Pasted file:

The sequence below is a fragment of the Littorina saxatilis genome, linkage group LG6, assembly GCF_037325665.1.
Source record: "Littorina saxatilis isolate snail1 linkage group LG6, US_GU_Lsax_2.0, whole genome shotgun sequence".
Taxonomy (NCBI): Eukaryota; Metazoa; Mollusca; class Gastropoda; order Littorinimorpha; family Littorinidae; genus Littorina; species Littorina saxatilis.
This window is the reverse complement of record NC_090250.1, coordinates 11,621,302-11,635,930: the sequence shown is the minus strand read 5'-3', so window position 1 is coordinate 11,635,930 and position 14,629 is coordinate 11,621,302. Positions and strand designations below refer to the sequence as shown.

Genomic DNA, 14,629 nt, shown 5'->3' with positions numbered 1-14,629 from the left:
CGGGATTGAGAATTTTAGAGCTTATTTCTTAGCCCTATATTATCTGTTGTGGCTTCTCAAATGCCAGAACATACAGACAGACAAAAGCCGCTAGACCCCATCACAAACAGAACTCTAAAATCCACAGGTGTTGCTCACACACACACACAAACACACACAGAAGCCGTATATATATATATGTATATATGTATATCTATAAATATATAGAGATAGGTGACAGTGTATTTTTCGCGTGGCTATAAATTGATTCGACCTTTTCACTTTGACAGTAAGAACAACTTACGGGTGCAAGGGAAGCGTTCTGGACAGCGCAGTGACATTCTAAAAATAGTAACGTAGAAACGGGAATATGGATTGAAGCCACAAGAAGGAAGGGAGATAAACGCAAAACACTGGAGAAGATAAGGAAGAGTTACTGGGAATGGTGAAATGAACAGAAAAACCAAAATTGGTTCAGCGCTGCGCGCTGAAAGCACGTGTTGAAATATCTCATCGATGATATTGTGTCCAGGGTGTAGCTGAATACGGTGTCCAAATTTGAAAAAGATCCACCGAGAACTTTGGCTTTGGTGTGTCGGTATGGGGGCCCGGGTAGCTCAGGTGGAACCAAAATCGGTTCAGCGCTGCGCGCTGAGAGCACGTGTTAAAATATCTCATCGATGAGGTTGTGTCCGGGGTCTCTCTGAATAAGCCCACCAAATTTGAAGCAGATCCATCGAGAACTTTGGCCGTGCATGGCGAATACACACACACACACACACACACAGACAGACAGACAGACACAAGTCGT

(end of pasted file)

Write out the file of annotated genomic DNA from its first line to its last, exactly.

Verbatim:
The sequence below is a fragment of the Littorina saxatilis genome, linkage group LG6, assembly GCF_037325665.1.
Source record: "Littorina saxatilis isolate snail1 linkage group LG6, US_GU_Lsax_2.0, whole genome shotgun sequence".
Taxonomy (NCBI): Eukaryota; Metazoa; Mollusca; class Gastropoda; order Littorinimorpha; family Littorinidae; genus Littorina; species Littorina saxatilis.
This window is the reverse complement of record NC_090250.1, coordinates 11,621,302-11,635,930: the sequence shown is the minus strand read 5'-3', so window position 1 is coordinate 11,635,930 and position 14,629 is coordinate 11,621,302. Positions and strand designations below refer to the sequence as shown.

Genomic DNA, 14,629 nt, shown 5'->3' with positions numbered 1-14,629 from the left:
CGGGATTGAGAATTTTAGAGCTTATTTCTTAGCCCTATATTATCTGTTGTGGCTTCTCAAATGCCAGAACATACAGACAGACAAAAGCCGCTAGACCCCATCACAAACAGAACTCTAAAATCCACAGGTGTTGCTCACACACACACACAAACACACACAGAAGCCGTATATATATATATGTATATATGTATATCTATAAATATATAGAGATAGGTGACAGTGTATTTTTCGCGTGGCTATAAATTGATTCGACCTTTTCACTTTGACAGTAAGAACAACTTACGGGTGCAAGGGAAGCGTTCTGGACAGCGCAGTGACATTCTAAAAATAGTAACGTAGAAACGGGAATATGGATTGAAGCCACAAGAAGGAAGGGAGATAAACGCAAAACACTGGAGAAGATAAGGAAGAGTTACTGGGAATGGTGAAATGAACAGAAAAACCAAAATTGGTTCAGCGCTGCGCGCTGAAAGCACGTGTTGAAATATCTCATCGATGATATTGTGTCCAGGGTGTAGCTGAATACGGTGTCCAAATTTGAAAAAGATCCACCGAGAACTTTGGCTTTGGTGTGTCGGTATGGGGGCCCGGGTAGCTCAGGTGGAACCAAAATCGGTTCAGCGCTGCGCGCTGAGAGCACGTGTTAAAATATCTCATCGATGAGGTTGTGTCCGGGGTCTCTCTGAATAAGCCCACCAAATTTGAAGCAGATCCATCGAGAACTTTGGCCGTGCATGGCGAATACACACACACACACACACACACAGACAGACAGACAGACACAAGTCGT